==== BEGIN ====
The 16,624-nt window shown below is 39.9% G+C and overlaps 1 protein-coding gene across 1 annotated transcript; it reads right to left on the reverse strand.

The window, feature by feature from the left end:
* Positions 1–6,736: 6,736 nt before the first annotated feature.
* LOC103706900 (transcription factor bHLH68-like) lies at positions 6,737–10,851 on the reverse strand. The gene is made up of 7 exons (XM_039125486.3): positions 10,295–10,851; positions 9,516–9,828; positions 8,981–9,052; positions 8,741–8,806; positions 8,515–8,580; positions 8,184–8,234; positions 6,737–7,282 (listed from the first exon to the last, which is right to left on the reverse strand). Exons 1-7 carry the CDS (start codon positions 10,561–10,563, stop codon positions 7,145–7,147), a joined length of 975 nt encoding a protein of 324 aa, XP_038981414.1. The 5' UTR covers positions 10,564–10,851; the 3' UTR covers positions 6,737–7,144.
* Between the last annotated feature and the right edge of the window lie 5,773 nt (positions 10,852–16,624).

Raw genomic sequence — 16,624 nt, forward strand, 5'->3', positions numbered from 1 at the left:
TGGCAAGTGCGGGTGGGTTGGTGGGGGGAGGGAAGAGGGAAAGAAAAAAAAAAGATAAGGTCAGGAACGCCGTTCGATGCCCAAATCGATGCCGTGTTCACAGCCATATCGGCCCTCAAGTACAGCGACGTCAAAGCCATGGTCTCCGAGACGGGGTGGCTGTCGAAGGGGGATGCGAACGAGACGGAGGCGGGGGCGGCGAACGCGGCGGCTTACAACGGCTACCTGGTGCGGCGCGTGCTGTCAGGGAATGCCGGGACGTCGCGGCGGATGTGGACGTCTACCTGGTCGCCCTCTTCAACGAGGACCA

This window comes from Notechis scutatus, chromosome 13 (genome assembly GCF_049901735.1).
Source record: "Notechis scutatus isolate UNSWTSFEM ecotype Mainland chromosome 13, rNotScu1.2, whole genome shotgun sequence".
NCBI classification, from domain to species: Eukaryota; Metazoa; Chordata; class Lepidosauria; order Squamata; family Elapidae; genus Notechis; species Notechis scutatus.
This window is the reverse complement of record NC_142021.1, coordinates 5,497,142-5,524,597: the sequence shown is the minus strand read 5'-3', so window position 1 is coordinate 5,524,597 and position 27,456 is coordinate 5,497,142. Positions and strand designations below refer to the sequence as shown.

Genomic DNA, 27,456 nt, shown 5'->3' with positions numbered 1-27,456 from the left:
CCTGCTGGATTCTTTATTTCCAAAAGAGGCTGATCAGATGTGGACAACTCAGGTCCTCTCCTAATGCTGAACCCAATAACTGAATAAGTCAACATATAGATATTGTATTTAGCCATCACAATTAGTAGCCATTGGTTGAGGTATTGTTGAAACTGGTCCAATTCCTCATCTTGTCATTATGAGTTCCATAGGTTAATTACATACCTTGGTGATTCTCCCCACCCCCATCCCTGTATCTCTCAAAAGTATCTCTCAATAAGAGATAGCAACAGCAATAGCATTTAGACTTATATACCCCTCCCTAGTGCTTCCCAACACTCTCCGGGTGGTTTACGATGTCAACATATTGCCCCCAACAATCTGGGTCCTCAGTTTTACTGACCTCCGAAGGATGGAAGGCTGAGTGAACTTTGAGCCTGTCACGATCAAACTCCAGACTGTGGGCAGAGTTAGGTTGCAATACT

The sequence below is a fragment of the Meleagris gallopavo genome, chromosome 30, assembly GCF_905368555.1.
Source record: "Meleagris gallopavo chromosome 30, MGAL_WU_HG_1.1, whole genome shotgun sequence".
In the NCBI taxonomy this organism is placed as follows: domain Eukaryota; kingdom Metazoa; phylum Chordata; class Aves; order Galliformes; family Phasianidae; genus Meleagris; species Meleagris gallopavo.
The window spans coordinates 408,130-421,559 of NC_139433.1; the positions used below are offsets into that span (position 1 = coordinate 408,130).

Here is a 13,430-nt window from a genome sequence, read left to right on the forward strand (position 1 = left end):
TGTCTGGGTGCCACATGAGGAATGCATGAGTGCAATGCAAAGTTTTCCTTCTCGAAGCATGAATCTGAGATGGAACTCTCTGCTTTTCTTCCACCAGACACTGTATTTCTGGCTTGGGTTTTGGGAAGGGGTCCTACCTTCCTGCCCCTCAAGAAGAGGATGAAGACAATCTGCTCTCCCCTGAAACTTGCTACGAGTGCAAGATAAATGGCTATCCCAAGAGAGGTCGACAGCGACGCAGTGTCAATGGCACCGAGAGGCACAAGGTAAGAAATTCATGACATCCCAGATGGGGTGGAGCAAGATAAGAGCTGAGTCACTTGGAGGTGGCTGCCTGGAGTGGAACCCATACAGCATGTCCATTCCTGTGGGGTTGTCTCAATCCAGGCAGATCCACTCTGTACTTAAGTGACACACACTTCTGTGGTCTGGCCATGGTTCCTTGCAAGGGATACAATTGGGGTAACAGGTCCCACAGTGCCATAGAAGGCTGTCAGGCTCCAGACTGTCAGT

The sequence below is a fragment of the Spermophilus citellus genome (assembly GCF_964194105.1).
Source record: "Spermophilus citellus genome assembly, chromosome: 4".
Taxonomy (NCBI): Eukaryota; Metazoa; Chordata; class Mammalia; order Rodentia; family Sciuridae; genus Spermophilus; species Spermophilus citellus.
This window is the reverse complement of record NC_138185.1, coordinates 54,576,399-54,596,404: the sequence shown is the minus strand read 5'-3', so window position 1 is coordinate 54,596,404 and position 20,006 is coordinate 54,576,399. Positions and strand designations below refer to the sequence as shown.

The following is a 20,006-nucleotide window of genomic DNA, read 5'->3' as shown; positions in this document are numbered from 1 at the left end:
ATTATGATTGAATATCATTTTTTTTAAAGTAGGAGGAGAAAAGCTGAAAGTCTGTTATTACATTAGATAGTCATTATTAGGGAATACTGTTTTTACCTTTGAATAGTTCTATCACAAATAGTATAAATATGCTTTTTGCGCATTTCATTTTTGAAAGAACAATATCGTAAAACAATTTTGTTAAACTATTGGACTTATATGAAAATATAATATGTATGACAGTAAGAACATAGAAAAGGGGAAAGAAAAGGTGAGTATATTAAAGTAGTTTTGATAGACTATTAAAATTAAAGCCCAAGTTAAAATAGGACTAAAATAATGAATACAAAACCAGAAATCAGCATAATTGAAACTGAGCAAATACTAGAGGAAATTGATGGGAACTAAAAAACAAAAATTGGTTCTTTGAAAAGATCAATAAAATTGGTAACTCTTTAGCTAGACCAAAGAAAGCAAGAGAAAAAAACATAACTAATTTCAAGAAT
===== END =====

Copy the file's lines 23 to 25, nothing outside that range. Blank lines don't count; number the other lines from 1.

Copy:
This window is the reverse complement of record NC_138185.1, coordinates 54,576,399-54,596,404: the sequence shown is the minus strand read 5'-3', so window position 1 is coordinate 54,596,404 and position 20,006 is coordinate 54,576,399. Positions and strand designations below refer to the sequence as shown.

The following is a 20,006-nucleotide window of genomic DNA, read 5'->3' as shown; positions in this document are numbered from 1 at the left end:
ATTATGATTGAATATCATTTTTTTTAAAGTAGGAGGAGAAAAGCTGAAAGTCTGTTATTACATTAGATAGTCATTATTAGGGAATACTGTTTTTACCTTTGAATAGTTCTATCACAAATAGTATAAATATGCTTTTTGCGCATTTCATTTTTGAAAGAACAATATCGTAAAACAATTTTGTTAAACTATTGGACTTATATGAAAATATAATATGTATGACAGTAAGAACATAGAAAAGGGGAAAGAAAAGGTGAGTATATTAAAGTAGTTTTGATAGACTATTAAAATTAAAGCCCAAGTTAAAATAGGACTAAAATAATGAATACAAAACCAGAAATCAGCATAATTGAAACTGAGCAAATACTAGAGGAAATTGATGGGAACTAAAAAACAAAAATTGGTTCTTTGAAAAGATCAATAAAATTGGTAACTCTTTAGCTAGACCAAAGAAAGCAAGAGAAAAAAACATAACTAATTTCAAGAAT